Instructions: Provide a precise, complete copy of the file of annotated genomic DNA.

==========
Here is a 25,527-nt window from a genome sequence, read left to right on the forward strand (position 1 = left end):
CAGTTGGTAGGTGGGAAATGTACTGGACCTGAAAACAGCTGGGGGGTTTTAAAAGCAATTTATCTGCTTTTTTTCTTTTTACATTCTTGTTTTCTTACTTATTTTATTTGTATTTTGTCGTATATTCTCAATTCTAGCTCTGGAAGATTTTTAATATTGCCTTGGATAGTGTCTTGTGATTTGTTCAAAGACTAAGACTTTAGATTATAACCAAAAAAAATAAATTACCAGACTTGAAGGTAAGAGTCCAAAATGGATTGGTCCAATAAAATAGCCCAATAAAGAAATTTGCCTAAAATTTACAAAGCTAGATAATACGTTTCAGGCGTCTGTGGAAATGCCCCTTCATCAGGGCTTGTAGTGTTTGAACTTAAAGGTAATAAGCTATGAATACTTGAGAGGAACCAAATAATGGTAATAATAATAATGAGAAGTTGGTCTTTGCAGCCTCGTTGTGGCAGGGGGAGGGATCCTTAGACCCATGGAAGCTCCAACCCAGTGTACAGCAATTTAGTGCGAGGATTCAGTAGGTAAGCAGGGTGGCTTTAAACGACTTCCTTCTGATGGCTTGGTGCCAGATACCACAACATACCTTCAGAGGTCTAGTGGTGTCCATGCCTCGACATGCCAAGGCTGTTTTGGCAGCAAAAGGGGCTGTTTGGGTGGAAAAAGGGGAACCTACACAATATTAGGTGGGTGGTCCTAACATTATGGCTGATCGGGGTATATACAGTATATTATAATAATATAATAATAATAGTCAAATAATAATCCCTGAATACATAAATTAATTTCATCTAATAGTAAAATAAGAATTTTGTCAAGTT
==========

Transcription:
Here is a 25,527-nt window from a genome sequence, read left to right on the forward strand (position 1 = left end):
CAGTTGGTAGGTGGGAAATGTACTGGACCTGAAAACAGCTGGGGGGTTTTAAAAGCAATTTATCTGCTTTTTTTCTTTTTACATTCTTGTTTTCTTACTTATTTTATTTGTATTTTGTCGTATATTCTCAATTCTAGCTCTGGAAGATTTTTAATATTGCCTTGGATAGTGTCTTGTGATTTGTTCAAAGACTAAGACTTTAGATTATAACCAAAAAAAATAAATTACCAGACTTGAAGGTAAGAGTCCAAAATGGATTGGTCCAATAAAATAGCCCAATAAAGAAATTTGCCTAAAATTTACAAAGCTAGATAATACGTTTCAGGCGTCTGTGGAAATGCCCCTTCATCAGGGCTTGTAGTGTTTGAACTTAAAGGTAATAAGCTATGAATACTTGAGAGGAACCAAATAATGGTAATAATAATAATGAGAAGTTGGTCTTTGCAGCCTCGTTGTGGCAGGGGGAGGGATCCTTAGACCCATGGAAGCTCCAACCCAGTGTACAGCAATTTAGTGCGAGGATTCAGTAGGTAAGCAGGGTGGCTTTAAACGACTTCCTTCTGATGGCTTGGTGCCAGATACCACAACATACCTTCAGAGGTCTAGTGGTGTCCATGCCTCGACATGCCAAGGCTGTTTTGGCAGCAAAAGGGGCTGTTTGGGTGGAAAAAGGGGAACCTACACAATATTAGGTGGGTGGTCCTAACATTATGGCTGATCGGGGTATATACAGTATATTATAATAATATAATAATAATAGTCAAATAATAATCCCTGAATACATAAATTAATTTCATCTAATAGTAAAATAAGAATTTTGTCAAGTT